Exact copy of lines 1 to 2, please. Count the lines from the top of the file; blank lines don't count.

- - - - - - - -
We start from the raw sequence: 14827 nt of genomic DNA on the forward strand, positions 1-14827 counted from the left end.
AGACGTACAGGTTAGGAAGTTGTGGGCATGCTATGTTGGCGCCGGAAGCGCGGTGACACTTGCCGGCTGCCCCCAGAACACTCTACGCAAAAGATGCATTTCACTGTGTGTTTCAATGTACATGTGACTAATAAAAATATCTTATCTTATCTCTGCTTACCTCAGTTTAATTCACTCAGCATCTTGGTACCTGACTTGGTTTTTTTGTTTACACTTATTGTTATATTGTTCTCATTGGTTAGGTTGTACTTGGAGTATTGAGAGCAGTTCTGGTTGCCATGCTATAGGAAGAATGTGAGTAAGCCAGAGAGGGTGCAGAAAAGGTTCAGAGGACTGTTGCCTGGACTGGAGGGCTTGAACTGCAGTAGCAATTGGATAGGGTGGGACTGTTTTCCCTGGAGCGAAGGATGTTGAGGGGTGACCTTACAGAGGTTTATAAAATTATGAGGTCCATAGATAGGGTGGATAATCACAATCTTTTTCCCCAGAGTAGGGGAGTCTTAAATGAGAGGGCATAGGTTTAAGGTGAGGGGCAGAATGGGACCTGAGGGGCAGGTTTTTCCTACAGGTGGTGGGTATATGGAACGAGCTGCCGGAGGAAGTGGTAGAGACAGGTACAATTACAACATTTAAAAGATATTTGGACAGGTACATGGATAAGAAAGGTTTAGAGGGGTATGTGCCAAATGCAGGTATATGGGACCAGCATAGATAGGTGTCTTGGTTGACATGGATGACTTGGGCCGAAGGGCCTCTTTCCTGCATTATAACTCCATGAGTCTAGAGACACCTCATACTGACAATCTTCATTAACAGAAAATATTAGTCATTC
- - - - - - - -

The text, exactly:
We start from the raw sequence: 14827 nt of genomic DNA on the forward strand, positions 1-14827 counted from the left end.
AGACGTACAGGTTAGGAAGTTGTGGGCATGCTATGTTGGCGCCGGAAGCGCGGTGACACTTGCCGGCTGCCCCCAGAACACTCTACGCAAAAGATGCATTTCACTGTGTGTTTCAATGTACATGTGACTAATAAAAATATCTTATCTTATCTCTGCTTACCTCAGTTTAATTCACTCAGCATCTTGGTACCTGACTTGGTTTTTTTGTTTACACTTATTGTTATATTGTTCTCATTGGTTAGGTTGTACTTGGAGTATTGAGAGCAGTTCTGGTTGCCATGCTATAGGAAGAATGTGAGTAAGCCAGAGAGGGTGCAGAAAAGGTTCAGAGGACTGTTGCCTGGACTGGAGGGCTTGAACTGCAGTAGCAATTGGATAGGGTGGGACTGTTTTCCCTGGAGCGAAGGATGTTGAGGGGTGACCTTACAGAGGTTTATAAAATTATGAGGTCCATAGATAGGGTGGATAATCACAATCTTTTTCCCCAGAGTAGGGGAGTCTTAAATGAGAGGGCATAGGTTTAAGGTGAGGGGCAGAATGGGACCTGAGGGGCAGGTTTTTCCTACAGGTGGTGGGTATATGGAACGAGCTGCCGGAGGAAGTGGTAGAGACAGGTACAATTACAACATTTAAAAGATATTTGGACAGGTACATGGATAAGAAAGGTTTAGAGGGGTATGTGCCAAATGCAGGTATATGGGACCAGCATAGATAGGTGTCTTGGTTGACATGGATGACTTGGGCCGAAGGGCCTCTTTCCTGCATTATAACTCCATGAGTCTAGAGACACCTCATACTGACAATCTTCATTAACAGAAAATATTAGTCATTC